5. Standard deductions on the rise

...
6. Kiddie tax

...

7. Withdrawing retirement savings early
...


[link to finance.yahoo.com]
?
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02/24/2009 09:07 AM
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Re: New $8,000 first-time home buyer credit - doesn't have to be paid back.
I thought it was $15,000? Whatever happened to that deal?
Binky Boo
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02/24/2009 09:10 AM
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Re: New $8,000 first-time home buyer credit - doesn't have to be paid back.
And if you did the $7,500 deal simply do an amended return. See the OP's link at this.
malu

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02/24/2009 09:12 AM
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Re: New $8,000 first-time home buyer credit - doesn't have to be paid back.
I thought it was $15,000? Whatever happened to that deal?
 Quoting: ? 217358


that did not pass, my sister put off closing on a house , only to not get that

so closed and went into debt up to her eyeballs anyways
"By way of deception, thou shalt do war."

Israel's Mossad

"The truth shall set you free."

U.S. Central Intelligence Agency Motto
Binky Boo
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02/24/2009 09:56 AM
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Re: New $8,000 first-time home buyer credit - doesn't have to be paid back.
I thought it was $15,000? Whatever happened to that deal?

that did not pass, my sister put off closing on a house , only to not get that...

...so closed and went into debt up to her eyeballs anyways
 Quoting: malu

$15K would be really nice. Whereas $8K ain't too much these days. In some markets but not too many. $8K for me pays the taxes for a year or two.

It's a nice used truck and fishing boat so I'm thankful. Thank you oh mighty Government Messiah. I prostate myself before thee.
Anonymous Coward
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02/24/2009 09:58 AM
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Re: New $8,000 first-time home buyer credit - doesn't have to be paid back.
What about those of us who don't want to go into debt. What do we 'get'? I nice FUCK YOU.
Ned Log
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02/24/2009 10:22 AM
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Re: New $8,000 first-time home buyer credit - doesn't have to be paid back.
What about those of us who don't want to go into debt. What do we 'get'? I nice FUCK YOU.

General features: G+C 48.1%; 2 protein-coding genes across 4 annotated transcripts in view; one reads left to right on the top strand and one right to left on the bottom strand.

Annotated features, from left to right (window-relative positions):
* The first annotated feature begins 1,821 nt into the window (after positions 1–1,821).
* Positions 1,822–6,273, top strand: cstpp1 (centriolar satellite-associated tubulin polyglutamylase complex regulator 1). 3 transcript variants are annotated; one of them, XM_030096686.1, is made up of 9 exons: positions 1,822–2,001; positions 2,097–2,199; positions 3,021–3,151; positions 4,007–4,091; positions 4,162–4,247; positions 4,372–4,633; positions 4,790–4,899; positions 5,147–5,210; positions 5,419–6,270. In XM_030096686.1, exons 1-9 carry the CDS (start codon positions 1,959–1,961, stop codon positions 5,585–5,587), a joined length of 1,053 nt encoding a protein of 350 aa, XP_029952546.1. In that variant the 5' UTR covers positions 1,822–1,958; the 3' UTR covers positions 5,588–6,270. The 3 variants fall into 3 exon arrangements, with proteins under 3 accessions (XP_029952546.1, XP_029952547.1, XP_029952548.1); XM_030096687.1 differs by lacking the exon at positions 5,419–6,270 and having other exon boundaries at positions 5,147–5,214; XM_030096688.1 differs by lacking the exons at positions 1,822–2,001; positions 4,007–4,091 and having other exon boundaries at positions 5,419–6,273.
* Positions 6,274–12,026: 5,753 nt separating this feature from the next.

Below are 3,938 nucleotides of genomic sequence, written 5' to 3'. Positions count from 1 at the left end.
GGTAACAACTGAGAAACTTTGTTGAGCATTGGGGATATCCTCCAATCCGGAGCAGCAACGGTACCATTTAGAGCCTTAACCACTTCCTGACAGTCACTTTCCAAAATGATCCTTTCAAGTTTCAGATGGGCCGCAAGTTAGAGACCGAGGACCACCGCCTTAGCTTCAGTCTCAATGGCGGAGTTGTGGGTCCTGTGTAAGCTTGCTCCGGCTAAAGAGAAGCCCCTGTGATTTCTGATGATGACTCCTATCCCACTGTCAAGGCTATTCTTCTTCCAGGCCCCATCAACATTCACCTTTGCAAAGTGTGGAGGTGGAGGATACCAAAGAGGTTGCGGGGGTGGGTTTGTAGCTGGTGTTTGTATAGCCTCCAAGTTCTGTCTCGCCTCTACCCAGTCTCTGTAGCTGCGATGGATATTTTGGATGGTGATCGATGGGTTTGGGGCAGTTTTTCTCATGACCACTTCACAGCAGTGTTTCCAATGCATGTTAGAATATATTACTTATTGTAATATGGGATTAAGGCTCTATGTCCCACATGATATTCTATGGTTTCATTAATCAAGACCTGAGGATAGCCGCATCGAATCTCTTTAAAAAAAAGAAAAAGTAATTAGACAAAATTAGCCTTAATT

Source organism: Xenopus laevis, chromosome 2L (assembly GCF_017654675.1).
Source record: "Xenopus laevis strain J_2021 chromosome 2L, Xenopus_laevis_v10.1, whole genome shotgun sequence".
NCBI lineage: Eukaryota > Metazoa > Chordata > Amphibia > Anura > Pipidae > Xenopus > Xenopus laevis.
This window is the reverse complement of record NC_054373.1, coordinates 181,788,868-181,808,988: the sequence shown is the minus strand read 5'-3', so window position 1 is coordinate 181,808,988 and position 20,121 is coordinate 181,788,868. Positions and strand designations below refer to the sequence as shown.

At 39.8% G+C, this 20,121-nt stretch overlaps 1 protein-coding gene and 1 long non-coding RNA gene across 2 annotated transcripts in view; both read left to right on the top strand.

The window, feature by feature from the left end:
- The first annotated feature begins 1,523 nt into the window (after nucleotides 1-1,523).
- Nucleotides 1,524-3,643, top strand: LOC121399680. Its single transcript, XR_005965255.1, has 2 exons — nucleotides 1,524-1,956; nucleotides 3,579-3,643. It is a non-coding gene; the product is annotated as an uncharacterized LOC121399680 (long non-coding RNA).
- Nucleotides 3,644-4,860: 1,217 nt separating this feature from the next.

Quoting: Anonymous Coward 508853

No. Rather virtue is its own reward.
malu

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02/24/2009 10:30 AM
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Re: New $8,000 first-time home buyer credit - doesn't have to be paid back.
It's a nice used truck and fishing boat so I'm thankful. Thank you oh mighty Government Messiah. I prostate myself before thee.
 Quoting: Binky Boo 217358


chuckle
"By way of deception, thou shalt do war."

Israel's Mossad

"The truth shall set you free."

U.S. Central Intelligence Agency Motto
Anonymous Coward
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02/24/2009 10:31 AM
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Re: New $8,000 first-time home buyer credit - doesn't have to be paid back.
Can you still buy a house with no job and no credit?

Otherwise this program seems useless. First time homebuyers are young people.

In any case, good luck kids. The 8k will quickly be lost in devaluation.
Anonymous Coward
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04/08/2009 02:15 PM
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Re: New $8,000 first-time home buyer credit - doesn't have to be paid back.
bump

not bad for people who live beneath their means... out here there are plenty of $80000 houses.

Still a home is a money pit if you're single and can rent. I'm looking for an acreage if I do buy something.
Anonymous Coward
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04/08/2009 05:55 PM
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Re: New $8,000 first-time home buyer credit - doesn't have to be paid back.
Get your mortgages here! Thirty years! Love that debt!